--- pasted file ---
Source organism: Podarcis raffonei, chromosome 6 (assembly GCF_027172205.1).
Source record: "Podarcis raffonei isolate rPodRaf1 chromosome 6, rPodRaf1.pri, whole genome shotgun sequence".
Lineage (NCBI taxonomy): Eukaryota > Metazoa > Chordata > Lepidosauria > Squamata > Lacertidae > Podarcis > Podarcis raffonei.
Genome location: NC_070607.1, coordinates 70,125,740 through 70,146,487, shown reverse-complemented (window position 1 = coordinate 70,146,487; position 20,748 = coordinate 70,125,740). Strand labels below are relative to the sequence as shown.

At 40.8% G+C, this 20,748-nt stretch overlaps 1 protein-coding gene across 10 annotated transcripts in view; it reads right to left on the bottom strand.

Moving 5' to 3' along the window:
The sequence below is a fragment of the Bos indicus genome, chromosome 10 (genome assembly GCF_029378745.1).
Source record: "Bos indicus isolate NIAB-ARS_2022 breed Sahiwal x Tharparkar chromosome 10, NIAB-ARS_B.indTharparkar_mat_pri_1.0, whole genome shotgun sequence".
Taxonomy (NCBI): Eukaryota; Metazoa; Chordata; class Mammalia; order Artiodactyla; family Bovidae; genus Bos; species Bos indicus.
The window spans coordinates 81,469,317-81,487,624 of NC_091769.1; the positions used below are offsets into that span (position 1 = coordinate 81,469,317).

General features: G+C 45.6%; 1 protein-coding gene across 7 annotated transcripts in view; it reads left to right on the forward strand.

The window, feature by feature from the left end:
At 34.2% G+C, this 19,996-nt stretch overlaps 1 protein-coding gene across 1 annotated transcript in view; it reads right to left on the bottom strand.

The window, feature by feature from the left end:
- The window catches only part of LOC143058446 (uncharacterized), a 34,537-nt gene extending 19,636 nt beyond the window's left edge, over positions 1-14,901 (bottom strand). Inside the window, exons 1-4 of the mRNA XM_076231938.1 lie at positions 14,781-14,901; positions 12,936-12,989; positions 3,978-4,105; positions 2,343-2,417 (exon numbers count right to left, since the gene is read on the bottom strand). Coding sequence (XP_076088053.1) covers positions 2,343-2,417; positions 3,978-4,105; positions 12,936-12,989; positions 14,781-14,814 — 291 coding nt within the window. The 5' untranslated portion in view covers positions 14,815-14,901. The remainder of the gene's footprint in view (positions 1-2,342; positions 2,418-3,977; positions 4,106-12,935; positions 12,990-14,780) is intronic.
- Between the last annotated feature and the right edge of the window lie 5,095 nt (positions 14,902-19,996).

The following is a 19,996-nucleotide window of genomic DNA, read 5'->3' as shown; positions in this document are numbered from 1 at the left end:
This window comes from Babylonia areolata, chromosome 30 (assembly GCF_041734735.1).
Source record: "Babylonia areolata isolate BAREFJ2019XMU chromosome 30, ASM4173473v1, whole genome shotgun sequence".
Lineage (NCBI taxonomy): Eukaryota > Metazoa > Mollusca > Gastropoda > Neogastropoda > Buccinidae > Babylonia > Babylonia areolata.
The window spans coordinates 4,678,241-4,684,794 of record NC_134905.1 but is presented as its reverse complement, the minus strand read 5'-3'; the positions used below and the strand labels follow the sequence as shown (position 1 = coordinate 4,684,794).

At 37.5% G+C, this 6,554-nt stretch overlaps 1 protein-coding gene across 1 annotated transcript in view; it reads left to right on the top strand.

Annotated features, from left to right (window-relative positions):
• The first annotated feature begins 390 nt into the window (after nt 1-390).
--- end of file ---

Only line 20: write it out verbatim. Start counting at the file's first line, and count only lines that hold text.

Lineage (NCBI taxonomy): Eukaryota > Metazoa > Mollusca > Gastropoda > Neogastropoda > Buccinidae > Babylonia > Babylonia areolata.